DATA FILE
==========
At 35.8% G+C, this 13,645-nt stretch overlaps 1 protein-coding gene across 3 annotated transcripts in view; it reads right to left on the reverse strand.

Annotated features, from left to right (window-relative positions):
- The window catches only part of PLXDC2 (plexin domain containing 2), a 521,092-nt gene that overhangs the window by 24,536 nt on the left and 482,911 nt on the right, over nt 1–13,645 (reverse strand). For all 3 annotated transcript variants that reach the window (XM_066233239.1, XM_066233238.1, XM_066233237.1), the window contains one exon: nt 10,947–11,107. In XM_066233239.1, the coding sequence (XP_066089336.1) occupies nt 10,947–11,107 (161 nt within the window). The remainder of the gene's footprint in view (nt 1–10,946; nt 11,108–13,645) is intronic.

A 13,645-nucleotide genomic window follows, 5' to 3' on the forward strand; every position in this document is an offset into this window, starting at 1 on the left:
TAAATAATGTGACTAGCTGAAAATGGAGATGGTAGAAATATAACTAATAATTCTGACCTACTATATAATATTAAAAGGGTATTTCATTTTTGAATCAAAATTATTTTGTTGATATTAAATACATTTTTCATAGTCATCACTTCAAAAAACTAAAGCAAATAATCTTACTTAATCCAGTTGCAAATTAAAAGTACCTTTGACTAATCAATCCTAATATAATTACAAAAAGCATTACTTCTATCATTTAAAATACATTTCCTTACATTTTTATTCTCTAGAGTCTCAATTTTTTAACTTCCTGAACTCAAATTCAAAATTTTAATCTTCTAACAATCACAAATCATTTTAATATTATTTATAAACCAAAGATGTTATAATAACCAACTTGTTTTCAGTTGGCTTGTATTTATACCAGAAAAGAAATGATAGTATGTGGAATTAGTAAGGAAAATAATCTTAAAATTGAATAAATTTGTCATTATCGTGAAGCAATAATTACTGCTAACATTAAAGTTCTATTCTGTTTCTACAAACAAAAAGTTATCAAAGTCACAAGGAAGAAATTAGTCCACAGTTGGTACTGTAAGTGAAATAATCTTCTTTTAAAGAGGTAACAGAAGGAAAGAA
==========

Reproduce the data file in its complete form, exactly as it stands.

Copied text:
At 35.8% G+C, this 13,645-nt stretch overlaps 1 protein-coding gene across 3 annotated transcripts in view; it reads right to left on the reverse strand.

Annotated features, from left to right (window-relative positions):
- The window catches only part of PLXDC2 (plexin domain containing 2), a 521,092-nt gene that overhangs the window by 24,536 nt on the left and 482,911 nt on the right, over nt 1–13,645 (reverse strand). For all 3 annotated transcript variants that reach the window (XM_066233239.1, XM_066233238.1, XM_066233237.1), the window contains one exon: nt 10,947–11,107. In XM_066233239.1, the coding sequence (XP_066089336.1) occupies nt 10,947–11,107 (161 nt within the window). The remainder of the gene's footprint in view (nt 1–10,946; nt 11,108–13,645) is intronic.

A 13,645-nucleotide genomic window follows, 5' to 3' on the forward strand; every position in this document is an offset into this window, starting at 1 on the left:
TAAATAATGTGACTAGCTGAAAATGGAGATGGTAGAAATATAACTAATAATTCTGACCTACTATATAATATTAAAAGGGTATTTCATTTTTGAATCAAAATTATTTTGTTGATATTAAATACATTTTTCATAGTCATCACTTCAAAAAACTAAAGCAAATAATCTTACTTAATCCAGTTGCAAATTAAAAGTACCTTTGACTAATCAATCCTAATATAATTACAAAAAGCATTACTTCTATCATTTAAAATACATTTCCTTACATTTTTATTCTCTAGAGTCTCAATTTTTTAACTTCCTGAACTCAAATTCAAAATTTTAATCTTCTAACAATCACAAATCATTTTAATATTATTTATAAACCAAAGATGTTATAATAACCAACTTGTTTTCAGTTGGCTTGTATTTATACCAGAAAAGAAATGATAGTATGTGGAATTAGTAAGGAAAATAATCTTAAAATTGAATAAATTTGTCATTATCGTGAAGCAATAATTACTGCTAACATTAAAGTTCTATTCTGTTTCTACAAACAAAAAGTTATCAAAGTCACAAGGAAGAAATTAGTCCACAGTTGGTACTGTAAGTGAAATAATCTTCTTTTAAAGAGGTAACAGAAGGAAAGAA